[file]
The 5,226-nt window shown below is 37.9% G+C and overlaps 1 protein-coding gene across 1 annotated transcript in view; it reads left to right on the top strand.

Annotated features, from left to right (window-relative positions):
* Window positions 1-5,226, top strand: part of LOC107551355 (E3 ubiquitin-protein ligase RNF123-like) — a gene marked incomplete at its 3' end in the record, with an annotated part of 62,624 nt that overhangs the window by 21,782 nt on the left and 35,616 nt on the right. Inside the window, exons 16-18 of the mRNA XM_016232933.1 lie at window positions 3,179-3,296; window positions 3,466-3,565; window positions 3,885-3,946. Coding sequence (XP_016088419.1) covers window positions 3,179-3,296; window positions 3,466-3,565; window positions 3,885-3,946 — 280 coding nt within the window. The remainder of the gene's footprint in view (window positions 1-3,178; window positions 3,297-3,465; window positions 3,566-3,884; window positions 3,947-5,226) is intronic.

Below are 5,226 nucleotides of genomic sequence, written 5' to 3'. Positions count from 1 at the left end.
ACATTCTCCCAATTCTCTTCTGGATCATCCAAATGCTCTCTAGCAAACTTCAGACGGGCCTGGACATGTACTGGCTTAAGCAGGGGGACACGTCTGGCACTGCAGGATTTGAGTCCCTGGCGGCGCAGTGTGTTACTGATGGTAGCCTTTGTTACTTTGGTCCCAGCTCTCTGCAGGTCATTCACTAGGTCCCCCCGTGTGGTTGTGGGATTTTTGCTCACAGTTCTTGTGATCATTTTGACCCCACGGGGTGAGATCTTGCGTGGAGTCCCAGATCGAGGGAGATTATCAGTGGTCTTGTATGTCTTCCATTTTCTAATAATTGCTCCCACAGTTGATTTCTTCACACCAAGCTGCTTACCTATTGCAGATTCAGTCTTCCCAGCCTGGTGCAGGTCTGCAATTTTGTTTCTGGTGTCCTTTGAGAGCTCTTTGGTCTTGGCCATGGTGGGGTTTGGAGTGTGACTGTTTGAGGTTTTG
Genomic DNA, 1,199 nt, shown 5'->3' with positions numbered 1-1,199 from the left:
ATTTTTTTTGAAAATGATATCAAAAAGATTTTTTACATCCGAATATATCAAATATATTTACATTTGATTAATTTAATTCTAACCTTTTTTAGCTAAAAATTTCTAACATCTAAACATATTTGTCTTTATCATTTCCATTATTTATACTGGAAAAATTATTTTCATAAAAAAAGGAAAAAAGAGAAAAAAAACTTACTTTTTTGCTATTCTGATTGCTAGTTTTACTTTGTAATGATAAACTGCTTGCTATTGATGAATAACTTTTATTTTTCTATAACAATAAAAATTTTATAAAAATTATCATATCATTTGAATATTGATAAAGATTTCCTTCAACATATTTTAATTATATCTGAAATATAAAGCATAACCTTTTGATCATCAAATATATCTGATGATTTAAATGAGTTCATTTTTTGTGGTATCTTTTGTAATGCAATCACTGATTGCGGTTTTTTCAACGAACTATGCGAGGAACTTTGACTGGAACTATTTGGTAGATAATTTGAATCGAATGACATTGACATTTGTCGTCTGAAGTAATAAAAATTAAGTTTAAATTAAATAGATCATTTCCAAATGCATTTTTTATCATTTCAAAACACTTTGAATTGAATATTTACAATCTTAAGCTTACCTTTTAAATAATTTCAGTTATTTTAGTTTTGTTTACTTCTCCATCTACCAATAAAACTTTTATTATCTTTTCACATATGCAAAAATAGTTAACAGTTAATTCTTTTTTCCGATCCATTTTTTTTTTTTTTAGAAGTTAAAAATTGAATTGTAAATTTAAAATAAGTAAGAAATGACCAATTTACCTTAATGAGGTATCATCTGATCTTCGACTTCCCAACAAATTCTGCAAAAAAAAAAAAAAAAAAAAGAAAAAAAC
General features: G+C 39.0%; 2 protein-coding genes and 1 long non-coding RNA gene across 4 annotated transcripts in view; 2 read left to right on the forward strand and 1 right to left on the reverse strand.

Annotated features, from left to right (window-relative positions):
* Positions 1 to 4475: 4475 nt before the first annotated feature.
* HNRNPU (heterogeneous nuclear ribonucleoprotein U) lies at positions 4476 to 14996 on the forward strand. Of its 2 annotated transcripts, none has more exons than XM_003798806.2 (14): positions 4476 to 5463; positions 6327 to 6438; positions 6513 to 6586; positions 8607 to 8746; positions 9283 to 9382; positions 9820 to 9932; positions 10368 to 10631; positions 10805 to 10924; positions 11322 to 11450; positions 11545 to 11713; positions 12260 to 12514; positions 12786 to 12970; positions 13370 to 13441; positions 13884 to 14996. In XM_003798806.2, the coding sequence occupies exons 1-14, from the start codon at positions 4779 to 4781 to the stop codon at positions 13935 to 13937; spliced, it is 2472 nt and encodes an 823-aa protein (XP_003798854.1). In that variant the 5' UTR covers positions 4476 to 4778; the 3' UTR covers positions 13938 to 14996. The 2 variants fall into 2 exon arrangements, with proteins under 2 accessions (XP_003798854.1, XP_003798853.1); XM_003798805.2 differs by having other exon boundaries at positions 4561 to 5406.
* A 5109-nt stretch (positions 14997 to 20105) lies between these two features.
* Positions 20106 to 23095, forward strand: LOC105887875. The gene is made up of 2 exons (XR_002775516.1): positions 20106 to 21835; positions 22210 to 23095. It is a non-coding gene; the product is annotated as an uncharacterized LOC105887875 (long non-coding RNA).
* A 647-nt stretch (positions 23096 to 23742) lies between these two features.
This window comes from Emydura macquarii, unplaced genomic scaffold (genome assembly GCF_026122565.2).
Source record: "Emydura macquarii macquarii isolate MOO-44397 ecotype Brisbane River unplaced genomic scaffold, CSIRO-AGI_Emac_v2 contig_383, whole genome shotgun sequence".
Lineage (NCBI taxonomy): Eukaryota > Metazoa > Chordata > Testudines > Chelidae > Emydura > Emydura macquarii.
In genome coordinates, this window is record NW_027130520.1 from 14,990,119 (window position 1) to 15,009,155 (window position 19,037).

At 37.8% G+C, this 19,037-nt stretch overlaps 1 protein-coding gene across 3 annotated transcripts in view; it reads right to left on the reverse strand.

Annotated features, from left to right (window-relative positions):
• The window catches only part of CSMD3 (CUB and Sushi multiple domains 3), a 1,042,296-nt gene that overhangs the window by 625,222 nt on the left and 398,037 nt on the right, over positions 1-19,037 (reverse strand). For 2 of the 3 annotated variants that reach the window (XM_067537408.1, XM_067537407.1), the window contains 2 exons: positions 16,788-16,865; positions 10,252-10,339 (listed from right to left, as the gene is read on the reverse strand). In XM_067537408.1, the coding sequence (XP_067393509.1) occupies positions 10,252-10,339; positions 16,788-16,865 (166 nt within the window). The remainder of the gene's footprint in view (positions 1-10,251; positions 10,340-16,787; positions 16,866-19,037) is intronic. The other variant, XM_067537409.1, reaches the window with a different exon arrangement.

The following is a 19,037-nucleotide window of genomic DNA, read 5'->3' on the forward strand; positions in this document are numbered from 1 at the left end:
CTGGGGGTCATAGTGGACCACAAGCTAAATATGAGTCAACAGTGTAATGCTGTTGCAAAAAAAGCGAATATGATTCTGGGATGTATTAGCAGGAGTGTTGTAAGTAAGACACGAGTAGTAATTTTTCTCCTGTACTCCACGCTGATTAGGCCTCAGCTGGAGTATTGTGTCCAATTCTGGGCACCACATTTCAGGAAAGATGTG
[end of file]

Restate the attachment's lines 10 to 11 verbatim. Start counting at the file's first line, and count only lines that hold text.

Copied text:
* Positions 1 to 4475: 4475 nt before the first annotated feature.
* HNRNPU (heterogeneous nuclear ribonucleoprotein U) lies at positions 4476 to 14996 on the forward strand. Of its 2 annotated transcripts, none has more exons than XM_003798806.2 (14): positions 4476 to 5463; positions 6327 to 6438; positions 6513 to 6586; positions 8607 to 8746; positions 9283 to 9382; positions 9820 to 9932; positions 10368 to 10631; positions 10805 to 10924; positions 11322 to 11450; positions 11545 to 11713; positions 12260 to 12514; positions 12786 to 12970; positions 13370 to 13441; positions 13884 to 14996. In XM_003798806.2, the coding sequence occupies exons 1-14, from the start codon at positions 4779 to 4781 to the stop codon at positions 13935 to 13937; spliced, it is 2472 nt and encodes an 823-aa protein (XP_003798854.1). In that variant the 5' UTR covers positions 4476 to 4778; the 3' UTR covers positions 13938 to 14996. The 2 variants fall into 2 exon arrangements, with proteins under 2 accessions (XP_003798854.1, XP_003798853.1); XM_003798805.2 differs by having other exon boundaries at positions 4561 to 5406.